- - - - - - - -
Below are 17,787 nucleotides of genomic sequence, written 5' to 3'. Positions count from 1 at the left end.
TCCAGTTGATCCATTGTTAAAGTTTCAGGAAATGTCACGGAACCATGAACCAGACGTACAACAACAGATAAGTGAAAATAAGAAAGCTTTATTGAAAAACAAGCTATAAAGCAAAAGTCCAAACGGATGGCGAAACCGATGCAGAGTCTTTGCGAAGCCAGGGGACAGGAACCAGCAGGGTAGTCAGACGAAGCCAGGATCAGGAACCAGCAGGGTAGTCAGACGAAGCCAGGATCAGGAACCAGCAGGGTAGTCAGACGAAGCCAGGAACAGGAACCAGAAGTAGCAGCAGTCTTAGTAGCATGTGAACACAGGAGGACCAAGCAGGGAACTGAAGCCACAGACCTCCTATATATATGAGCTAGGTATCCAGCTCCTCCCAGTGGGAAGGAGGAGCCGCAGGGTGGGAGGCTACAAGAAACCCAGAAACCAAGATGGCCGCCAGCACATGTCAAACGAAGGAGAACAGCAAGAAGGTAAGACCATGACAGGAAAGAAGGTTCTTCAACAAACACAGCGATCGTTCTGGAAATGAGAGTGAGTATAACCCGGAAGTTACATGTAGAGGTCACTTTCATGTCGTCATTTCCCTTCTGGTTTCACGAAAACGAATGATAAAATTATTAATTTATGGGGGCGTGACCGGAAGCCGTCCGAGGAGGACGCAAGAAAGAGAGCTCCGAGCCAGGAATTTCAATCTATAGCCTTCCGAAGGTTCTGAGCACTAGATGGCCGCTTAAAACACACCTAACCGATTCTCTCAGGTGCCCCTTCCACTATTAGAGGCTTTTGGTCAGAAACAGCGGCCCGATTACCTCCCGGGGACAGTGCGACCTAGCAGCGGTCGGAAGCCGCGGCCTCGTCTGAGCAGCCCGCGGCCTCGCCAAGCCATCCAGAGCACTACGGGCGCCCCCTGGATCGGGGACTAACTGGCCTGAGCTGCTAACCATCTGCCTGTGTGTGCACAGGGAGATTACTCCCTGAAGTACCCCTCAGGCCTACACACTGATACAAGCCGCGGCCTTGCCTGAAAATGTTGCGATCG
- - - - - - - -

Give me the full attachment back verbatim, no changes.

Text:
Below are 17,787 nucleotides of genomic sequence, written 5' to 3'. Positions count from 1 at the left end.
TCCAGTTGATCCATTGTTAAAGTTTCAGGAAATGTCACGGAACCATGAACCAGACGTACAACAACAGATAAGTGAAAATAAGAAAGCTTTATTGAAAAACAAGCTATAAAGCAAAAGTCCAAACGGATGGCGAAACCGATGCAGAGTCTTTGCGAAGCCAGGGGACAGGAACCAGCAGGGTAGTCAGACGAAGCCAGGATCAGGAACCAGCAGGGTAGTCAGACGAAGCCAGGATCAGGAACCAGCAGGGTAGTCAGACGAAGCCAGGAACAGGAACCAGAAGTAGCAGCAGTCTTAGTAGCATGTGAACACAGGAGGACCAAGCAGGGAACTGAAGCCACAGACCTCCTATATATATGAGCTAGGTATCCAGCTCCTCCCAGTGGGAAGGAGGAGCCGCAGGGTGGGAGGCTACAAGAAACCCAGAAACCAAGATGGCCGCCAGCACATGTCAAACGAAGGAGAACAGCAAGAAGGTAAGACCATGACAGGAAAGAAGGTTCTTCAACAAACACAGCGATCGTTCTGGAAATGAGAGTGAGTATAACCCGGAAGTTACATGTAGAGGTCACTTTCATGTCGTCATTTCCCTTCTGGTTTCACGAAAACGAATGATAAAATTATTAATTTATGGGGGCGTGACCGGAAGCCGTCCGAGGAGGACGCAAGAAAGAGAGCTCCGAGCCAGGAATTTCAATCTATAGCCTTCCGAAGGTTCTGAGCACTAGATGGCCGCTTAAAACACACCTAACCGATTCTCTCAGGTGCCCCTTCCACTATTAGAGGCTTTTGGTCAGAAACAGCGGCCCGATTACCTCCCGGGGACAGTGCGACCTAGCAGCGGTCGGAAGCCGCGGCCTCGTCTGAGCAGCCCGCGGCCTCGCCAAGCCATCCAGAGCACTACGGGCGCCCCCTGGATCGGGGACTAACTGGCCTGAGCTGCTAACCATCTGCCTGTGTGTGCACAGGGAGATTACTCCCTGAAGTACCCCTCAGGCCTACACACTGATACAAGCCGCGGCCTTGCCTGAAAATGTTGCGATCG